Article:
Third Sight

Symbionese Liberation Album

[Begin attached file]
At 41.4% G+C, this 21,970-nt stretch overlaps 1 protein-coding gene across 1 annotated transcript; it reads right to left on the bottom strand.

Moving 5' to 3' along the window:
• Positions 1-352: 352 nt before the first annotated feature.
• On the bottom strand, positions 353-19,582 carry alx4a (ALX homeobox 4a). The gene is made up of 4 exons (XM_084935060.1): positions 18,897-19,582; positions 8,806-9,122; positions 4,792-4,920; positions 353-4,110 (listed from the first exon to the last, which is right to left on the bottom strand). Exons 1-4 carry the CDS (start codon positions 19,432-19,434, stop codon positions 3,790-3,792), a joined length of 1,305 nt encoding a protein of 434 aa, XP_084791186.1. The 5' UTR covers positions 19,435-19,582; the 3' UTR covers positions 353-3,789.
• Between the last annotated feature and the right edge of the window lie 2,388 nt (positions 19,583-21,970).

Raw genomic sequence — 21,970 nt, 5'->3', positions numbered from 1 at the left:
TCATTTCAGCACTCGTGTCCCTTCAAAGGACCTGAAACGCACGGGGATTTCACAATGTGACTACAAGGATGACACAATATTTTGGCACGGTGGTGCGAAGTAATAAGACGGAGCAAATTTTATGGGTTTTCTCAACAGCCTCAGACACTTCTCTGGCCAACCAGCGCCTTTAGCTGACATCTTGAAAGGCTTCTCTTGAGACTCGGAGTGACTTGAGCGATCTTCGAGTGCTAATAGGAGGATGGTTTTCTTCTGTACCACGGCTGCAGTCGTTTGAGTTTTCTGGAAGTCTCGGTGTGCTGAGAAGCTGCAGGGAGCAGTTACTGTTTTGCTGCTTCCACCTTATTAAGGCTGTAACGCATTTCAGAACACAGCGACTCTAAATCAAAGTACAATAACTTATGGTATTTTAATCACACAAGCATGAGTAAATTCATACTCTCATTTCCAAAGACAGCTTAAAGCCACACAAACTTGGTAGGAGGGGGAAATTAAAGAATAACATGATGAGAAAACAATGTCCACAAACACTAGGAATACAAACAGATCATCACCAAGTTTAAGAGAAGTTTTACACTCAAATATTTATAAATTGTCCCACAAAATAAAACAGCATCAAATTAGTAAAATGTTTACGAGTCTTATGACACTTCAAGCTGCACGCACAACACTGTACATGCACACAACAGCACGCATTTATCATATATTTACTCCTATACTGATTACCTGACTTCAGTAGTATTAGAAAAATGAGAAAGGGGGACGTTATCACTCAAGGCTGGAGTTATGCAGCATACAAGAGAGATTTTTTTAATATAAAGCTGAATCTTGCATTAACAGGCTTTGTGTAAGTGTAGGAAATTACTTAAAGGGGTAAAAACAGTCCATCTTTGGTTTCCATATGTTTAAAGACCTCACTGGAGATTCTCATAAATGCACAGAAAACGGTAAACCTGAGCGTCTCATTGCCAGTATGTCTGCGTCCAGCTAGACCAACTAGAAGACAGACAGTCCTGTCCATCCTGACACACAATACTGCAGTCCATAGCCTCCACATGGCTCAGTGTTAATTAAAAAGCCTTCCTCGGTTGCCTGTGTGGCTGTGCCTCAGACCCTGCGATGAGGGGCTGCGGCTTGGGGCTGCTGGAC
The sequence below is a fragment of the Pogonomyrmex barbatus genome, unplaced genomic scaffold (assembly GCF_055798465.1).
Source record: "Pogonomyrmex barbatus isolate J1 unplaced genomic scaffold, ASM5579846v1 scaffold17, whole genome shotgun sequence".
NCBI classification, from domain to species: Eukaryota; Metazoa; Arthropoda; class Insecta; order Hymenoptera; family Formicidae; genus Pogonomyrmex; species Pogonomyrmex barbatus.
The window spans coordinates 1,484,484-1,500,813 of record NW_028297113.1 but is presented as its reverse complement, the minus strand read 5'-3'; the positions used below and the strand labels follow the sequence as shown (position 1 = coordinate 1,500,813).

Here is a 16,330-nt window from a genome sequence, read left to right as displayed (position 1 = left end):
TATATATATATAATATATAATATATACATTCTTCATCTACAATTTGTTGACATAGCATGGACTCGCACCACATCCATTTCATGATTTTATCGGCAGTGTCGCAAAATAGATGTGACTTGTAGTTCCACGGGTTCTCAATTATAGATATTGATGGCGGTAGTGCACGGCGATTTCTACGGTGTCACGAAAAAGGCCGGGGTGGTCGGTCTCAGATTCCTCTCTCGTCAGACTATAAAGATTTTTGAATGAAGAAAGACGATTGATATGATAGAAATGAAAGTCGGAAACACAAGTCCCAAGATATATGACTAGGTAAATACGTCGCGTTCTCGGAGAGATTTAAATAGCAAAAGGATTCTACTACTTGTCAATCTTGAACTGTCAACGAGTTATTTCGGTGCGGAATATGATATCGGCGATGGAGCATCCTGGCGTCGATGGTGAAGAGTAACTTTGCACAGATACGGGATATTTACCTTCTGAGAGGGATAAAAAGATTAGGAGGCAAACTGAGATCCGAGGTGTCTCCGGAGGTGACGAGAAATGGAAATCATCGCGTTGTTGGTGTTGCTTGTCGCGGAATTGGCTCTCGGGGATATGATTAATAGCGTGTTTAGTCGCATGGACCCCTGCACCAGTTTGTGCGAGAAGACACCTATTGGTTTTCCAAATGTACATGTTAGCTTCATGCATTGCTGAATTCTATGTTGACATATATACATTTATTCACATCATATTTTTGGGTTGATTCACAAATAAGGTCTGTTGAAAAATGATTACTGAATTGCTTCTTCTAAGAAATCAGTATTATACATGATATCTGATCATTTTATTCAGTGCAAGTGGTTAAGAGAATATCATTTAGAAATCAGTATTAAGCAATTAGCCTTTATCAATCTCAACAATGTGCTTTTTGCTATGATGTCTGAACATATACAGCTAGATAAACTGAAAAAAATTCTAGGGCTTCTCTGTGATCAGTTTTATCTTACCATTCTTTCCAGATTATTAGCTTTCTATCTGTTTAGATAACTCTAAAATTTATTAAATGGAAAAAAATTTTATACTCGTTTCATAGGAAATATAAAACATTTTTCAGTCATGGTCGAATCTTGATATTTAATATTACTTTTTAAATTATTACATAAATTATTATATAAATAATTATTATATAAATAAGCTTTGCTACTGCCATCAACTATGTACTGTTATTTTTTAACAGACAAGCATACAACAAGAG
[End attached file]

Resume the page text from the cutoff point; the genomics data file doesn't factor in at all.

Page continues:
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Claiming inspiration from Public Enemy and releasing a debut under the moniker Symbionese Liberation Album, one expects Third Sight to craft a fierce, maddening affair here. Indeed, the liner notes link a Symbionese Liberation Army food giveaway to the hip-hop crew's childhood. But the album's title has little to do with the 17 largely interchangeable tracks Jihad, DJ Dufunk, and D-Styles offer. It's a red herring that covers up the fact that the threesome is merely dropping slightly above average indie hip-hop of a self-aggrandizing, sometimes scatological, and misogynistic nature. Musically, the samples and beats are what one would expect from a cut-rate video game basketball soundtrack. Over these beats, Jihad raps in an unmemorable spoken word style about pop culture and commercialism. His voice sounds disconcertingly like ESPN's Stuart Scott, which doesn't exactly bode well for cred or conviction. If he's to be believed, the world is a bad place, especially the entertainment industry. It's hardly a refreshing or original stance. He does occasionally get on a roll and offer some wiry rhymes, but it's not enough to beg repeat listens. Overlong, smelling of assembly-line production and writing, and mostly uninteresting, this is an album whose title provokes a picture its songs can't paint.

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